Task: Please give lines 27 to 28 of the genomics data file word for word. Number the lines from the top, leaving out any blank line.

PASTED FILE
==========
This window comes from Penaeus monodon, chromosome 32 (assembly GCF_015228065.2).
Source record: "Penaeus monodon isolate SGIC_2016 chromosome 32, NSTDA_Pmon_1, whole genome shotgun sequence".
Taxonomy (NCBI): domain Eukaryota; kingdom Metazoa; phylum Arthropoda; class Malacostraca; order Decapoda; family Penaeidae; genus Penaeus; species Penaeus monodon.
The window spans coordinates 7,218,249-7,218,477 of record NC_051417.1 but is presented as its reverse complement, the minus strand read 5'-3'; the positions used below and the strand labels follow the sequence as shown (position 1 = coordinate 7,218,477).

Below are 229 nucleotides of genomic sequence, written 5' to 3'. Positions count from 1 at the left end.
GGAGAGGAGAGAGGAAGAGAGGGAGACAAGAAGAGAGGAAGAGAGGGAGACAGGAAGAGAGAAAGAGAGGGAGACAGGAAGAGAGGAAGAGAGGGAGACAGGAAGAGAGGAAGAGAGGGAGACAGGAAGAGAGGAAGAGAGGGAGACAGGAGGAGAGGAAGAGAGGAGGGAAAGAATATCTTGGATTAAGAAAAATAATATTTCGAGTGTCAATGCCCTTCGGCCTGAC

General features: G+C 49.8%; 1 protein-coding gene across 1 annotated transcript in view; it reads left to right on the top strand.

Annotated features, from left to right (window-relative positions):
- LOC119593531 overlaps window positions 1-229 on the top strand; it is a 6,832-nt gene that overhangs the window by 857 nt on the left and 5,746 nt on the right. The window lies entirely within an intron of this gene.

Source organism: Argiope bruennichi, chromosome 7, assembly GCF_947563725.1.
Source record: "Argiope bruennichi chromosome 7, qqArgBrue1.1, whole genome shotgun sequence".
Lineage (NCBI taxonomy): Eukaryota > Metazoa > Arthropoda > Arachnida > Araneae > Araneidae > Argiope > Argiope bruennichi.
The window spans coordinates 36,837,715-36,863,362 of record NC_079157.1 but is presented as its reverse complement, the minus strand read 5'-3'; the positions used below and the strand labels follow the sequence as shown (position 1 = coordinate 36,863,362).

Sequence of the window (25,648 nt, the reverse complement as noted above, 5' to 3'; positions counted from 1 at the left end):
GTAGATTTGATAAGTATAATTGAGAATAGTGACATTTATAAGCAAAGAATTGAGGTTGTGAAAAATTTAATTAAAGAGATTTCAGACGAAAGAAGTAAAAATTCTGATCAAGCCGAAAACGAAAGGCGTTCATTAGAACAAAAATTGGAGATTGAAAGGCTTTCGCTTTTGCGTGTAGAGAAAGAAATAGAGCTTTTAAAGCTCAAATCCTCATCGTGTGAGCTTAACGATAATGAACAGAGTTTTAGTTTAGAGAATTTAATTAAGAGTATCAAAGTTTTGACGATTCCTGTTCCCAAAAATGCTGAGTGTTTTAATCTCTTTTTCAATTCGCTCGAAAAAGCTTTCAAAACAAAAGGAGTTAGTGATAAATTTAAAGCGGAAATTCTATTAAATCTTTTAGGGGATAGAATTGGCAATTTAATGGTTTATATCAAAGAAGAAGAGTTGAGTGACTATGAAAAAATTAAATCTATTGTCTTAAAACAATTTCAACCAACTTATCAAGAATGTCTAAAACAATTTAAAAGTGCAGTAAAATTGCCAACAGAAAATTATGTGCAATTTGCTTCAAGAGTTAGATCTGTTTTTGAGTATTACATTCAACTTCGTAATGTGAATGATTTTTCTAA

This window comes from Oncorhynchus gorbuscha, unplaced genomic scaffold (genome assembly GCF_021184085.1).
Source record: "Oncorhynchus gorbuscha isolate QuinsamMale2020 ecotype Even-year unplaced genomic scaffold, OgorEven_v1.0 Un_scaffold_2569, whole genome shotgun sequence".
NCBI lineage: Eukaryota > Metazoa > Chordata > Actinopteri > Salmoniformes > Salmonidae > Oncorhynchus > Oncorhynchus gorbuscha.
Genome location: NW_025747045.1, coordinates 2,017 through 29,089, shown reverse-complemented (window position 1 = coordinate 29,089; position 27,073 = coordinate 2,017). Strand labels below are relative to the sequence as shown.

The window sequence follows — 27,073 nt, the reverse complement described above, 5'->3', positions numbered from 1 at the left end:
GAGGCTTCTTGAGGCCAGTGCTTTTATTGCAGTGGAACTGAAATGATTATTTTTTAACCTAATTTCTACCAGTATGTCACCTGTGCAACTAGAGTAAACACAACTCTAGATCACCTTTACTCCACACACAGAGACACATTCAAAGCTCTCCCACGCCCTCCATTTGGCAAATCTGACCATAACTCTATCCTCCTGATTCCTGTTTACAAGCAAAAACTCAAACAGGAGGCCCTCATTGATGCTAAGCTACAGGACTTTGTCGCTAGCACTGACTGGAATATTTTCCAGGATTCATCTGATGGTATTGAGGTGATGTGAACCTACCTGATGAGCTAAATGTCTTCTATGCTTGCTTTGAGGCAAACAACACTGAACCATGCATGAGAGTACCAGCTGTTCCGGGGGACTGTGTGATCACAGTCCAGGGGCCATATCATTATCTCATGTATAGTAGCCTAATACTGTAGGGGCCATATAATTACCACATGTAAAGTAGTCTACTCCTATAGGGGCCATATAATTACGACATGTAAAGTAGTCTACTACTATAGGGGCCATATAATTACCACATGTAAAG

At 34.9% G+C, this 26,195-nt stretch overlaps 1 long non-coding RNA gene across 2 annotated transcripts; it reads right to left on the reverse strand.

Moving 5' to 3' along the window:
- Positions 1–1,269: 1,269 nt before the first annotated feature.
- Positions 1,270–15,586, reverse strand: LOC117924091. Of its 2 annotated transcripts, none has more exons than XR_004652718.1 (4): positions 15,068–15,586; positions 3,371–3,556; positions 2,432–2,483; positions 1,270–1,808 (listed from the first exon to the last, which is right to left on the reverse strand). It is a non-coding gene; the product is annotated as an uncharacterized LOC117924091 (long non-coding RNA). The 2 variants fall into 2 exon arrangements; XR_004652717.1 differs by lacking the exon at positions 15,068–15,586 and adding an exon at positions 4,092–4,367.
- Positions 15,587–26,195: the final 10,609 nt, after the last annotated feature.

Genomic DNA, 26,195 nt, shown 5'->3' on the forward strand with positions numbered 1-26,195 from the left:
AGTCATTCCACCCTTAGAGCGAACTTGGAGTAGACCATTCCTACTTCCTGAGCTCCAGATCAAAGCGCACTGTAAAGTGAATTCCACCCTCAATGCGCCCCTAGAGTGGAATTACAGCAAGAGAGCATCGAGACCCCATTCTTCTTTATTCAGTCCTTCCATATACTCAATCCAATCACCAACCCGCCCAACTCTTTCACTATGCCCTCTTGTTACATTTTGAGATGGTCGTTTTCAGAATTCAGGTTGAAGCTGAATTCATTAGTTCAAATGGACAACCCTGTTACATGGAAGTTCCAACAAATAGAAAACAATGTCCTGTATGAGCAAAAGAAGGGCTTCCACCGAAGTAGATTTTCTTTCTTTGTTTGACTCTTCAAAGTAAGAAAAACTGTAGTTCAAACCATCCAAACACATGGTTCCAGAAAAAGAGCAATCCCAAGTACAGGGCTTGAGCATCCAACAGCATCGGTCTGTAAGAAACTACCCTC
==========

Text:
Genomic DNA, 26,195 nt, shown 5'->3' on the forward strand with positions numbered 1-26,195 from the left:
AGTCATTCCACCCTTAGAGCGAACTTGGAGTAGACCATTCCTACTTCCTGAGCTCCAGATCAAAGCGCACTGTAAAGTGAATTCCACCCTCAATGCGCCCCTAGAGTGGAATTACAGCAAGAGAGCATCGAGACCCCATTCTTCTTTATTCAGTCCTTCCATATACTCAATCCAATCACCAACCCGCCCAACTCTTTCACTATGCCCTCTTGTTACATTTTGAGATGGTCGTTTTCAGAATTCAGGTTGAAGCTGAATTCATTAGTTCAAATGGACAACCCTGTTACATGGAAGTTCCAACAAATAGAAAACAATGTCCTGTATGAGCAAAAGAAGGGCTTCCACCGAAGTAGATTTTCTTTCTTTGTTTGACTCTTCAAAGTAAGAAAAACTGTAGTTCAAACCATCCAAACACATGGTTCCAGAAAAAGAGCAATCCCAAGTACAGGGCTTGAGCATCCAACAGCATCGGTCTGTAAGAAACTACCCTC